Which "R" are we up to with our rubbish?

Which "R" are we up to with our rubbish?

Rubbish generation and waste disposal. This is a tricky topic, one that can create conflict, confusion and all sorts of feelings of defensiveness, shame, guilt, anger and discomfort. Rubbish has been a growing societal problem for a long time now, and will not go away anytime soon. No longer is the solution for us to lobby a government or to hope that someone else will sort it out for us. We all contribute to waste, so we all must find a way to deal with our own rubbish, use our $$$ wisely, or refuse to spend our money to contribute unnecessary waste, to do our bit and feel like our contribution matters.

I have heard of a lot of “R” words used around rubbish. In my memory, it started with “Reduce, Reuse, Recycle”. Now there are many more. Rethink, Rot, Refuse, Reuse, Repair are just a few. They’re all useful, they’re all great ideas, and they are leading to action and change in some areas, but we still have mountains of waste that we’re trying to hand to someone else to deal with. We’ve had campaigns to “Do The Right Thing”, encouraging people to put their rubbish in the bin. We have had “Tidy Town” awards, and “CleanUp Australia” days. Just putting our rubbish in the bin is a start, but not the final solution to the problem.

For meaningful change to happen with rubbish, to be able to turn good ideas into actions that actually lessen the waste problem as well as managing the waste that is unavoidable, perhaps we need to go back a few steps…

“Recognize”

I’ve made this one up. It’s not the perfect word, as I think more descriptive words starts with “A” “U” and “O”. Part of understanding a problem in a way that will shift behaviours and create real change, is to first understand what drives these behaviours in the first place.

I like to start the process of change with “observe”. Just observing, without needing to rush into solutions, can take away strong emotions from a situation, especially one that we want to change. “Observing” can help to separate our self from our behaviour. Judgement of ourselves and other, “he should”, “if only she would”, “I should” can get us all tangled in knots of blame, while the rubbish keeps building.

With observation of our own behaviour, we can start to “understand” and “acknowledge” what is really happening and why we are behaving as we are. In terms of rubbish generation, notice what your behaviours are. Do you get a takeaway coffee cup every morning because it’s convenient? Do you use plastic bags for a bunch of bananas or a few tomatoes? Do you buy a large packet of biscuits containing many smaller packets of biscuits? Are you always in a hurry, so need to get the quick solutions, which are often heavily packaged?

One observation I made in my family, was the day my eldest child picked up the most rubbish at a particular venue on “CleanUp Australia” day. It was a proud moment, until the “prize” was handed over. This consisted of a plastic bag containing a few lollypops in single-use plastic packaging, a cap, a plastic slinky toy with a logo on the side (that was broken before we even got home) and a few other bits of plastic. I was a little surprised when I realised that 95% of her “prize” was single-use plastic and would go straight into landfill. (6 years on…the cap is the only thing still in use). Faced with the same prize today, we may well just say “no thanks”.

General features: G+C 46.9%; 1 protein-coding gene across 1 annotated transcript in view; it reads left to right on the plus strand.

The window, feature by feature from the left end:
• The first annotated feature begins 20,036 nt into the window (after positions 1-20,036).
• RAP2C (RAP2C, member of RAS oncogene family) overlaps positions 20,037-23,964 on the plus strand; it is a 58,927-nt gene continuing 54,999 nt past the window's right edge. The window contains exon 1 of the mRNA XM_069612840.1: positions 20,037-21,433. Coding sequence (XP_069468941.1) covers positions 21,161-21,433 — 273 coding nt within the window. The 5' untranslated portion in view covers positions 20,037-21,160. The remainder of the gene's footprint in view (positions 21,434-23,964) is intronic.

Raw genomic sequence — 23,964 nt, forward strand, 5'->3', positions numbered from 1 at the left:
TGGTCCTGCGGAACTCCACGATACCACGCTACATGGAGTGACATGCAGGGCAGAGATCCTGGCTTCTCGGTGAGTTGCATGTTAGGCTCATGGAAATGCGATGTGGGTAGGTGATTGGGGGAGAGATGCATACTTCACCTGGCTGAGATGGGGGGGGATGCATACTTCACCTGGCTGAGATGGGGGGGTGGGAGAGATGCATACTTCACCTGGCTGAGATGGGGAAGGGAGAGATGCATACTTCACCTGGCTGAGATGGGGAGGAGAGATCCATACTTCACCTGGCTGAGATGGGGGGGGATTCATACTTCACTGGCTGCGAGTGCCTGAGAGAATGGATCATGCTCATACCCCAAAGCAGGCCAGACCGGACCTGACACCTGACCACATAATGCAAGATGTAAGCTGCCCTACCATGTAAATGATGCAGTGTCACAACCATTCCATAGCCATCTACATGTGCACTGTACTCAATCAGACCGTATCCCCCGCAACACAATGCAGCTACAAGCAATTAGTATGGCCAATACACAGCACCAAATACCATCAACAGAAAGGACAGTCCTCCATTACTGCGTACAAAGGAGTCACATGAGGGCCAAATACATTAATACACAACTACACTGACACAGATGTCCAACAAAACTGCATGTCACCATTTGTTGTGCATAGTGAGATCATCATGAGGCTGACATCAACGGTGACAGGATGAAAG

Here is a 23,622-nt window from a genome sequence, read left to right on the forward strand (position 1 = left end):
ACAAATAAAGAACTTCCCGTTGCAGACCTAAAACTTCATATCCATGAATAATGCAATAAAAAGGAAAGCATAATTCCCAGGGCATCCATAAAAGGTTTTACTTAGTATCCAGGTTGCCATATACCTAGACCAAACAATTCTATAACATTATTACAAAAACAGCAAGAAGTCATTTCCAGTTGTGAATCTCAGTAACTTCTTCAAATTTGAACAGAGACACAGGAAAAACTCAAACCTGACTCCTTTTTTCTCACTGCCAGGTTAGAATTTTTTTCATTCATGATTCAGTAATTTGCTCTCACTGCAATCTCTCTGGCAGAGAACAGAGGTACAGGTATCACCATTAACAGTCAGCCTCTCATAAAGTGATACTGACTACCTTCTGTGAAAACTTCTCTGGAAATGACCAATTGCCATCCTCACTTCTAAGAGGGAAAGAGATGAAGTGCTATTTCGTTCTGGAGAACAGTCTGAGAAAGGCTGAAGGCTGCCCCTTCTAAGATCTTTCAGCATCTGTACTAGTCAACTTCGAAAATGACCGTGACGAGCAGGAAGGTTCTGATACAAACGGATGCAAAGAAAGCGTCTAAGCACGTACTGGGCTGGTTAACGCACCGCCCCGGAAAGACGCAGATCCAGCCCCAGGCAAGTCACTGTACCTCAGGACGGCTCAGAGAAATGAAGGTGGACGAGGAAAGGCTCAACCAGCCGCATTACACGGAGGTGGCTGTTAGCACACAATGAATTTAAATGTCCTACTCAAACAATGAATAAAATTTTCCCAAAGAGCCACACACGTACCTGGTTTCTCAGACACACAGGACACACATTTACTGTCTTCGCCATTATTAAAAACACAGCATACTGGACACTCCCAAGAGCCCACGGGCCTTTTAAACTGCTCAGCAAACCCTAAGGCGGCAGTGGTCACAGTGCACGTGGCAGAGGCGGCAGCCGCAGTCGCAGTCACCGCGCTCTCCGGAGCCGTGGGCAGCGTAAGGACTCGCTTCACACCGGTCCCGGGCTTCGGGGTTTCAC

The process of recognizing, observing and acknowledging will be ongoing and can be tough. It’s likely you’ll realise all sorts of things about your behaviours as well as about cultural norms. You’ll need to find a way to turn these feelings into actually doing something. So talk to a friend about it, get your partner, your parent, your sibling on board with you, or just get together to throw some ideas around.

Rethink - Do I actually need this “thing”?

It’s hard to change what we don’t understand. If there is a problem that needs fixing, and if we desire long-term, sustainable change, we need to dig a little deeper and understand what the actual problem is. After you’ve spent some time observing your own waste-generating patterns, start to “Rethink” how you can do them differently.

Do you feel you need to buy food in packaging? Is there any other way to achieve the same end-goal, using less or zero packaging? Do you need a separate plastic bag for each different fruit or vegetable? Do you need to purchase another “reusable” bag that will sit in the cupboard at home? Do you need to collect the latest plastic toy, whether it’s free or not? Can you bring a reusable container to the sushi shop at lunchtime or when you buy takeaway food? It’s no longer good enough to just “Recycle”, because that doesn’t actually happen! We can spend time, money and energy lobbying the government or businesses, or we can use our $$$ to make a choice about how we contribute.